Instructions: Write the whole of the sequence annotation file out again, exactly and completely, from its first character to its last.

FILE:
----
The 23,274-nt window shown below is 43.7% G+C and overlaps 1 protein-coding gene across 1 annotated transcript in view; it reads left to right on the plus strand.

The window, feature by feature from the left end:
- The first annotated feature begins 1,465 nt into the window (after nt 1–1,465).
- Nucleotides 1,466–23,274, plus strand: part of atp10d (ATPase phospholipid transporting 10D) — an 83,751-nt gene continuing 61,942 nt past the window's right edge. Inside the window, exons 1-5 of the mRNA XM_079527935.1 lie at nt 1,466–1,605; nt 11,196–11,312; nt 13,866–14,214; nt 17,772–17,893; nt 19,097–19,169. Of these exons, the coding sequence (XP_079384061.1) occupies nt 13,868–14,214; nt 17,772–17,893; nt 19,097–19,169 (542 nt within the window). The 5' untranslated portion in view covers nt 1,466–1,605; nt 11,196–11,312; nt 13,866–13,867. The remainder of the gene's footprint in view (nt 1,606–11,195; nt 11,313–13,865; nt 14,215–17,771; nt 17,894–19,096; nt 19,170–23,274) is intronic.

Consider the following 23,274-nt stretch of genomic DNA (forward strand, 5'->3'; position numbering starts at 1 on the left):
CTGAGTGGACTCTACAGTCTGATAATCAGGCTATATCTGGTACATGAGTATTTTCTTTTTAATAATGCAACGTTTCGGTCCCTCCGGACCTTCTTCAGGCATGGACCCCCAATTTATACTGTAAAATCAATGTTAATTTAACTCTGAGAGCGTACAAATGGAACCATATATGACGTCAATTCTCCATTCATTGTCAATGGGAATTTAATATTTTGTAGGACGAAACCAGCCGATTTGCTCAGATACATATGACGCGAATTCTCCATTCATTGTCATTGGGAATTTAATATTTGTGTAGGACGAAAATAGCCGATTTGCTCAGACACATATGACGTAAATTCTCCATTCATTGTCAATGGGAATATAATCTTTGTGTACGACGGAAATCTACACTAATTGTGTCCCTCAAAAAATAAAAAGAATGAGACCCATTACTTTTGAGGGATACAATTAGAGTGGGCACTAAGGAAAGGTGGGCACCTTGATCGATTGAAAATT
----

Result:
The 23,274-nt window shown below is 43.7% G+C and overlaps 1 protein-coding gene across 1 annotated transcript in view; it reads left to right on the plus strand.

The window, feature by feature from the left end:
- The first annotated feature begins 1,465 nt into the window (after nt 1–1,465).
- Nucleotides 1,466–23,274, plus strand: part of atp10d (ATPase phospholipid transporting 10D) — an 83,751-nt gene continuing 61,942 nt past the window's right edge. Inside the window, exons 1-5 of the mRNA XM_079527935.1 lie at nt 1,466–1,605; nt 11,196–11,312; nt 13,866–14,214; nt 17,772–17,893; nt 19,097–19,169. Of these exons, the coding sequence (XP_079384061.1) occupies nt 13,868–14,214; nt 17,772–17,893; nt 19,097–19,169 (542 nt within the window). The 5' untranslated portion in view covers nt 1,466–1,605; nt 11,196–11,312; nt 13,866–13,867. The remainder of the gene's footprint in view (nt 1,606–11,195; nt 11,313–13,865; nt 14,215–17,771; nt 17,894–19,096; nt 19,170–23,274) is intronic.

Consider the following 23,274-nt stretch of genomic DNA (forward strand, 5'->3'; position numbering starts at 1 on the left):
CTGAGTGGACTCTACAGTCTGATAATCAGGCTATATCTGGTACATGAGTATTTTCTTTTTAATAATGCAACGTTTCGGTCCCTCCGGACCTTCTTCAGGCATGGACCCCCAATTTATACTGTAAAATCAATGTTAATTTAACTCTGAGAGCGTACAAATGGAACCATATATGACGTCAATTCTCCATTCATTGTCAATGGGAATTTAATATTTTGTAGGACGAAACCAGCCGATTTGCTCAGATACATATGACGCGAATTCTCCATTCATTGTCATTGGGAATTTAATATTTGTGTAGGACGAAAATAGCCGATTTGCTCAGACACATATGACGTAAATTCTCCATTCATTGTCAATGGGAATATAATCTTTGTGTACGACGGAAATCTACACTAATTGTGTCCCTCAAAAAATAAAAAGAATGAGACCCATTACTTTTGAGGGATACAATTAGAGTGGGCACTAAGGAAAGGTGGGCACCTTGATCGATTGAAAATT